Out of The Mouth of Babes Part 2

20120520-100730 p.m..jpgIn Utah there is a store called the Deseret Industries, or D.I. for short.  It’s a thrift store just like many of the goodwill thrift stores found in the world.  These are treasure troves of old, and sometimes not so old, books that someone didn’t want anymore.  A few weeks ago I found these two books: Nuestro mundO and Español tercer grado LECTURAS.  They are two elementary level readers.  These are fantastic, because they are right at my level of understanding of Spanish and, despite the fact that they are written for a younger audience, the Spanish I have learned and will continue to learn is fantastic.

An Example of how elementary readers can help

In the very first story of Nuestro Mundo, I came across this phrase: Ya estarán por llegar y podremos comer.  By context I figured out that this meant that they are about to arrive and then we will eat, but the wording of Ya estarán por llegar confused me.  So I looked it up.

First of all I found that estar por…, means about to.  In the present, such as estoy por comer, shows you are currently about to do something, in this case I am about to eat.  In the past it would mean was about to such as, estuvo por saltar or he was about to jump.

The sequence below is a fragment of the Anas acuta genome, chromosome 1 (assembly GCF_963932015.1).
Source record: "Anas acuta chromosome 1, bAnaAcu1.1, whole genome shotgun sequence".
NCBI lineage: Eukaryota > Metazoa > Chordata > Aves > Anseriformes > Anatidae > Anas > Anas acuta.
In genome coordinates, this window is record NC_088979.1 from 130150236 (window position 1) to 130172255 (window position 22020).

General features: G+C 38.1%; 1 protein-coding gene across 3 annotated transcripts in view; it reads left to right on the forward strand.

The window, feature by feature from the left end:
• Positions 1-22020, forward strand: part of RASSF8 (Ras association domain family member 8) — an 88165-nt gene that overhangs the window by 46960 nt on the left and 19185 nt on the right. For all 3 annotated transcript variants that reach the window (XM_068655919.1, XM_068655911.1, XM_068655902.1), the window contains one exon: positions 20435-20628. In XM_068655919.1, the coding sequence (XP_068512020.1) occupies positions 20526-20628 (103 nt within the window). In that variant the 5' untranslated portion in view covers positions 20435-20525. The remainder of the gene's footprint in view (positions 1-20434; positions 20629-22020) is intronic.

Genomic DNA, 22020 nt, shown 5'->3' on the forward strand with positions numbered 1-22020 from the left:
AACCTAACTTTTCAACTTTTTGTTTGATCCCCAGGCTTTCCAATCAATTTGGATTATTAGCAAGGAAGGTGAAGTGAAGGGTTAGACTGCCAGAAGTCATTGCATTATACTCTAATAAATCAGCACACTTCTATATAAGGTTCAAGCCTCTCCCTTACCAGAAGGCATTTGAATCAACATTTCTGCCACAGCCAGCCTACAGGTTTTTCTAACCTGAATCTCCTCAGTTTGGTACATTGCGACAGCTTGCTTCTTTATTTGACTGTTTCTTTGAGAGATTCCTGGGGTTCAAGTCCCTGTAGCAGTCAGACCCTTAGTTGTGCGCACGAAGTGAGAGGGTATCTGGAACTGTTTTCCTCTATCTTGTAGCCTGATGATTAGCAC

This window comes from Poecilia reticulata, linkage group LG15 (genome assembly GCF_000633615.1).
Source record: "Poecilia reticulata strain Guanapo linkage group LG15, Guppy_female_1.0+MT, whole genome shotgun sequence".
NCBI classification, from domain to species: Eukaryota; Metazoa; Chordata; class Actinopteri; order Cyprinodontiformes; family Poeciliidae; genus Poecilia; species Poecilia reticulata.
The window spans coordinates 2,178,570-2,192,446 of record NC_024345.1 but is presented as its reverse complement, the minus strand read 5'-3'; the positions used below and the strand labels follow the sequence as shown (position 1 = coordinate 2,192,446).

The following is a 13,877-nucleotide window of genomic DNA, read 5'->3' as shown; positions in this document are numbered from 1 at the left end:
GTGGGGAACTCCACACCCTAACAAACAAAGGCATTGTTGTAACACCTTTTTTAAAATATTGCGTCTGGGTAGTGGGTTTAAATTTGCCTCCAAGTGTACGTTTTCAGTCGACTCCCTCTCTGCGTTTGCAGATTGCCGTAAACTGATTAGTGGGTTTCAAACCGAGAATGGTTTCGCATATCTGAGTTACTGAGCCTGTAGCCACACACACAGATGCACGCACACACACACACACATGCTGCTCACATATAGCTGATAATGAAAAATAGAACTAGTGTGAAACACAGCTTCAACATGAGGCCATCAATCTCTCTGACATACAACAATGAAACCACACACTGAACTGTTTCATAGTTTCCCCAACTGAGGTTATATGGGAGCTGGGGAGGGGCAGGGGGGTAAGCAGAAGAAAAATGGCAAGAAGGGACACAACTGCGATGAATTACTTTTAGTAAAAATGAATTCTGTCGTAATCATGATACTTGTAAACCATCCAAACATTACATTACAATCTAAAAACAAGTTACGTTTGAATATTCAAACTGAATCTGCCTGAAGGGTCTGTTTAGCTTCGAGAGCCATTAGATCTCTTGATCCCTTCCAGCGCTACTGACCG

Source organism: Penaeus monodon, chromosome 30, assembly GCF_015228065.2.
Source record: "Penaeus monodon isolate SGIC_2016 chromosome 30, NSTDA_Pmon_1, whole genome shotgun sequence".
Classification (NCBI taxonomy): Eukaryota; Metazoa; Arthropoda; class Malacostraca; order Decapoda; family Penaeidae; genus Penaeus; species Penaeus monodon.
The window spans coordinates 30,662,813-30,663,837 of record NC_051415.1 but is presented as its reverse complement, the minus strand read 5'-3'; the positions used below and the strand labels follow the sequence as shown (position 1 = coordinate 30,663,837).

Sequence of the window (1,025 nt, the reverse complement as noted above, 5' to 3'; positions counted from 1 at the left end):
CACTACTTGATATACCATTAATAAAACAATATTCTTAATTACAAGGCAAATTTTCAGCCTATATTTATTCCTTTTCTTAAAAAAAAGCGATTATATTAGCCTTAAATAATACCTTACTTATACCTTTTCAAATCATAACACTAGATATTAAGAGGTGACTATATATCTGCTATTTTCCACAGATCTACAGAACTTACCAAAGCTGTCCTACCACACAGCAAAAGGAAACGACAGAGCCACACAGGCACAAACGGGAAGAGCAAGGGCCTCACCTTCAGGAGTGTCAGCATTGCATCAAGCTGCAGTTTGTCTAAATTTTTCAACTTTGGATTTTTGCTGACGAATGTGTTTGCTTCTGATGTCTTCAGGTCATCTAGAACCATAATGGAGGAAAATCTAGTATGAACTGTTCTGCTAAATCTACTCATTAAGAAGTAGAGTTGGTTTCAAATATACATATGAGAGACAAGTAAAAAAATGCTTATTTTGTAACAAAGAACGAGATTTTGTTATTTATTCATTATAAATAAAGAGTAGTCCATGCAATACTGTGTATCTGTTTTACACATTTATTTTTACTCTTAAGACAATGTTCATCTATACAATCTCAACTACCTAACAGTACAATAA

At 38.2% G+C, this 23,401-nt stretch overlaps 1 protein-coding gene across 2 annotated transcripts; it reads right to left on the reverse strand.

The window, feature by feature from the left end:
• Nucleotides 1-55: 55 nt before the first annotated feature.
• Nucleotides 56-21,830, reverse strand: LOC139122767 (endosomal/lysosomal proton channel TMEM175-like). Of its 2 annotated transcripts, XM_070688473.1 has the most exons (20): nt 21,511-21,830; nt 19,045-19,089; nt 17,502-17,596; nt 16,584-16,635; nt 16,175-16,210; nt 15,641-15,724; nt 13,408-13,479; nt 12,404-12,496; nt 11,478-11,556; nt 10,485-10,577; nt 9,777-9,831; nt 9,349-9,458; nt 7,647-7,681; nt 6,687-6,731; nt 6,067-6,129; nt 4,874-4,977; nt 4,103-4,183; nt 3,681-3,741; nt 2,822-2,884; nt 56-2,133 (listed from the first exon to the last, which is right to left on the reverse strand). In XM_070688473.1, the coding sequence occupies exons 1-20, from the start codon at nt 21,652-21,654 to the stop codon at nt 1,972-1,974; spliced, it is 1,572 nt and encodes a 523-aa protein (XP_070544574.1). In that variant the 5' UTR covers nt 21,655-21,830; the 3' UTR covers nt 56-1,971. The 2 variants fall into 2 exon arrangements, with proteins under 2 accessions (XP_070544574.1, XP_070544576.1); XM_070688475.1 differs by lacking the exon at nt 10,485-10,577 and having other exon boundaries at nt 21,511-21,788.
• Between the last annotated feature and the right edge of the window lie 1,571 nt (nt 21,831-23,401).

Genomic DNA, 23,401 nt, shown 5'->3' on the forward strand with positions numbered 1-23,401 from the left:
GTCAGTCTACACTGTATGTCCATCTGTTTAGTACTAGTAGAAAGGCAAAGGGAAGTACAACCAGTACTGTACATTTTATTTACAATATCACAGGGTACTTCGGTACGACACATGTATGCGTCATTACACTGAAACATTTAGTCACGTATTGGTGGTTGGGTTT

The fun one is the future tense, which this phrase is in.  It seems like over kill to put a future tense on something in the future, “They will be about to arrive,”  just doesn’t sound right in this sentence.  Based on everything I have read, the future tense gives a feeling that the speaker knows it will happen, but is less sure of exactly when it will happen.  Almost like putting a future tense and the estar por just to cover both grounds that it might not in the near future after all.

But then there is the ‘Ya’ at the beginning, what is that about?  YA is such a confusing word.  First I learned it meant already and then I learned it can mean now.  How can something already have happened in the future?  I soon found out that ‘ya,’ when partnered with the future tense, is used to show that when the future action takes place, then the second one will.   So the sentence means that they are about to arrive(not sure when) and THEN we can eat.  Not too bad for an elementary reader.

What about Thai?

I found a great elementary reader.  It’s the Manee series of books.  You can download them from my download page.  In fact there are two books per grade level and there are 6 grade levels.  That’s 12 books in all.  The Manee readers are also great because they show you what Thai life outside of the large city centers are like.  Manee lives in a province not just out side of the Bangkok, but out side of the town center of their province.  Life changes in Bangkok, but out in the rice patties of Thailand, it seems life evolves at a slower pace.

Do you have any experience with learning from elementary readers?  Please share as well as share any links to websites as well.


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Filed under spanish, Thai

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